Today Nikon has finally decided to take the wraps off its successor to both the D800 and the D800E full-frame DSLR cameras that were introduced back in 2012. The new device is called Nikon D810, and it sports a 36.3MP CMOS sensor with no low-pass filter.
The D810 thus keeps the resolution of its predecessors, while coming with Nikon’s Expeed 4 image processing engine (the same as the one in the D4s) that promises to greatly improve the quality of your shots.
The new camera is completely devoid of an optical low-pass filter (OLPF), unlike the D800 which had one and the D800E which had its effect ‘canceled’. This means light falls directly onto the sensor and the image you see is the result of the camera’s raw potential with none of the artificial enhancements that the filter introduces. This should be put to good use in studio environments as well as landscape photography.
Nikon claims this device boasts its “greatest image quality yet”, rivaling medium format cameras. The Expeed 4 engine enhances noise reduction performance, helps achieve a better ISO range, improves low-noise image capture, while also offering expanded dynamic range and high accuracy white balance.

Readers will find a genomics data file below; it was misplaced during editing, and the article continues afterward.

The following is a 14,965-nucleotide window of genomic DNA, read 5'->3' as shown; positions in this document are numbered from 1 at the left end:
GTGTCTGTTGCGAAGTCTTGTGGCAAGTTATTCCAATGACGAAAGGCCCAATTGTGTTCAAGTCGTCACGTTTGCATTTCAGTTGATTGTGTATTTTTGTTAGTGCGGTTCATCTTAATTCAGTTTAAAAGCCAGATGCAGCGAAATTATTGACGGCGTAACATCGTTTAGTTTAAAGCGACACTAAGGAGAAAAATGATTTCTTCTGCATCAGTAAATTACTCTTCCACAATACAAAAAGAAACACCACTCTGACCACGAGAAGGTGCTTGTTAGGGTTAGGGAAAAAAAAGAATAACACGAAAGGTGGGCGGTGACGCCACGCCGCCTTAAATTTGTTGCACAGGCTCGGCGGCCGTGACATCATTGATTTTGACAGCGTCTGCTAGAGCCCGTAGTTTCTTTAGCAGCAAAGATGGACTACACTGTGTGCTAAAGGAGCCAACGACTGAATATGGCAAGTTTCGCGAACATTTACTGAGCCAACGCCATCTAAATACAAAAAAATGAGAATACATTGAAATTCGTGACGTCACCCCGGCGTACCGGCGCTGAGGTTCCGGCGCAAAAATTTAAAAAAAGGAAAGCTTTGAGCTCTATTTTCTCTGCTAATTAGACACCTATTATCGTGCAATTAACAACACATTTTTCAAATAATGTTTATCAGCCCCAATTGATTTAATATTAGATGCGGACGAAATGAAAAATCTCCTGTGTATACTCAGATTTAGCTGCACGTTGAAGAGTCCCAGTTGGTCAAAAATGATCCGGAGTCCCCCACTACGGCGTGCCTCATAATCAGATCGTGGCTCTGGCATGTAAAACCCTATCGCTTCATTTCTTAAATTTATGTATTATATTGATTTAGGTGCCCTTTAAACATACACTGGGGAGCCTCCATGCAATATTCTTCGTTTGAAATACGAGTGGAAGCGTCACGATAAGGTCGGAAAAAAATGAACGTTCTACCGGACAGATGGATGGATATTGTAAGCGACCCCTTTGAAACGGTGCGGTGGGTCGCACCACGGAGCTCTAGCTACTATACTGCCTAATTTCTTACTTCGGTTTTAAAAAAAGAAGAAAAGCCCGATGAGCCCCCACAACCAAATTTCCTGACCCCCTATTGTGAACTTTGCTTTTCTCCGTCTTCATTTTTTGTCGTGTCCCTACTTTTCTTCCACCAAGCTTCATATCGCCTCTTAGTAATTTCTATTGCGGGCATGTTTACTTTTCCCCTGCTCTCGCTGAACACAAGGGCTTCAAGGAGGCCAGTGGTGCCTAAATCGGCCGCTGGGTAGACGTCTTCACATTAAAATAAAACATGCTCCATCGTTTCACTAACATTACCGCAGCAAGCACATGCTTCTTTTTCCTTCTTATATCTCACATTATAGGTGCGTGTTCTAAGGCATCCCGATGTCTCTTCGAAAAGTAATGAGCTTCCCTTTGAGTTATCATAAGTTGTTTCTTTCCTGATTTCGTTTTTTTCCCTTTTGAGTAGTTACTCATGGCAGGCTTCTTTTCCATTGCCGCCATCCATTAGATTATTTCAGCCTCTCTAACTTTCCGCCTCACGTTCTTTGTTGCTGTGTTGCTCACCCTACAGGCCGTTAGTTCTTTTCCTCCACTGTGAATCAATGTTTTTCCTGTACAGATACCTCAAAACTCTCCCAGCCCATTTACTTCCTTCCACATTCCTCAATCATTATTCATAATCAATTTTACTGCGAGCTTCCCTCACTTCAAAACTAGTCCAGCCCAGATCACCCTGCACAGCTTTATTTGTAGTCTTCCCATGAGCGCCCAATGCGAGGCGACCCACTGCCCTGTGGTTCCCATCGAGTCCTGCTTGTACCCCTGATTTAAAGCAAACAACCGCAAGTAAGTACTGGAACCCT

In terms of video capture, there is now support for 1080p at 60fps, the ability to relay uncompressed video through HDMI, bigger ISO range, and a Flat picture control profile that gives you maximum flexibility in post-production.
The mirrors have been redesigned to minimize vibration during shooting and increase sharpness during burst shots, and the electronic front curtain can now act as an electronic front shutter. The Nikon D810 is made from a magnesium alloy, and it features a 3.2-inch LCD.
It will become available in late July for a recommended retail price of $3,299.95 (£2,699.99 / €3,229).